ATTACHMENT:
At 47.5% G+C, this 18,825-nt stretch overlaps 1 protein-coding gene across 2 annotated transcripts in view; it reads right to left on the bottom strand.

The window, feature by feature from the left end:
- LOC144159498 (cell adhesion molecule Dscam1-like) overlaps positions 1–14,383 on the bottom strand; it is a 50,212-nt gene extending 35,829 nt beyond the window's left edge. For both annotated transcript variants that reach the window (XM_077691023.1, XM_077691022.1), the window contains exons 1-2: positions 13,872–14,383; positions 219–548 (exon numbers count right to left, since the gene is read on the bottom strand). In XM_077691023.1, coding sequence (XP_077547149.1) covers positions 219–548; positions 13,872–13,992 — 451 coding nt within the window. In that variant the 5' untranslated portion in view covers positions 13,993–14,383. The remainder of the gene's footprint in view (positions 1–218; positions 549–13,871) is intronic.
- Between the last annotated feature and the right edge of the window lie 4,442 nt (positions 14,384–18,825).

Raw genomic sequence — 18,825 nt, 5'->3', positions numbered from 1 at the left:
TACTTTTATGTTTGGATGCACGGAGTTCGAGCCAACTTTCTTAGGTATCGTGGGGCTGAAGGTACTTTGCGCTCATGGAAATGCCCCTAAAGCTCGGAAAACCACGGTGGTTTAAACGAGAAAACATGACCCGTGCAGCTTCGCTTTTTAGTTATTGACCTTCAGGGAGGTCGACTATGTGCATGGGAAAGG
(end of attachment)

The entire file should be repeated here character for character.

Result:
At 47.5% G+C, this 18,825-nt stretch overlaps 1 protein-coding gene across 2 annotated transcripts in view; it reads right to left on the bottom strand.

The window, feature by feature from the left end:
- LOC144159498 (cell adhesion molecule Dscam1-like) overlaps positions 1–14,383 on the bottom strand; it is a 50,212-nt gene extending 35,829 nt beyond the window's left edge. For both annotated transcript variants that reach the window (XM_077691023.1, XM_077691022.1), the window contains exons 1-2: positions 13,872–14,383; positions 219–548 (exon numbers count right to left, since the gene is read on the bottom strand). In XM_077691023.1, coding sequence (XP_077547149.1) covers positions 219–548; positions 13,872–13,992 — 451 coding nt within the window. In that variant the 5' untranslated portion in view covers positions 13,993–14,383. The remainder of the gene's footprint in view (positions 1–218; positions 549–13,871) is intronic.
- Between the last annotated feature and the right edge of the window lie 4,442 nt (positions 14,384–18,825).

Raw genomic sequence — 18,825 nt, 5'->3', positions numbered from 1 at the left:
TACTTTTATGTTTGGATGCACGGAGTTCGAGCCAACTTTCTTAGGTATCGTGGGGCTGAAGGTACTTTGCGCTCATGGAAATGCCCCTAAAGCTCGGAAAACCACGGTGGTTTAAACGAGAAAACATGACCCGTGCAGCTTCGCTTTTTAGTTATTGACCTTCAGGGAGGTCGACTATGTGCATGGGAAAGG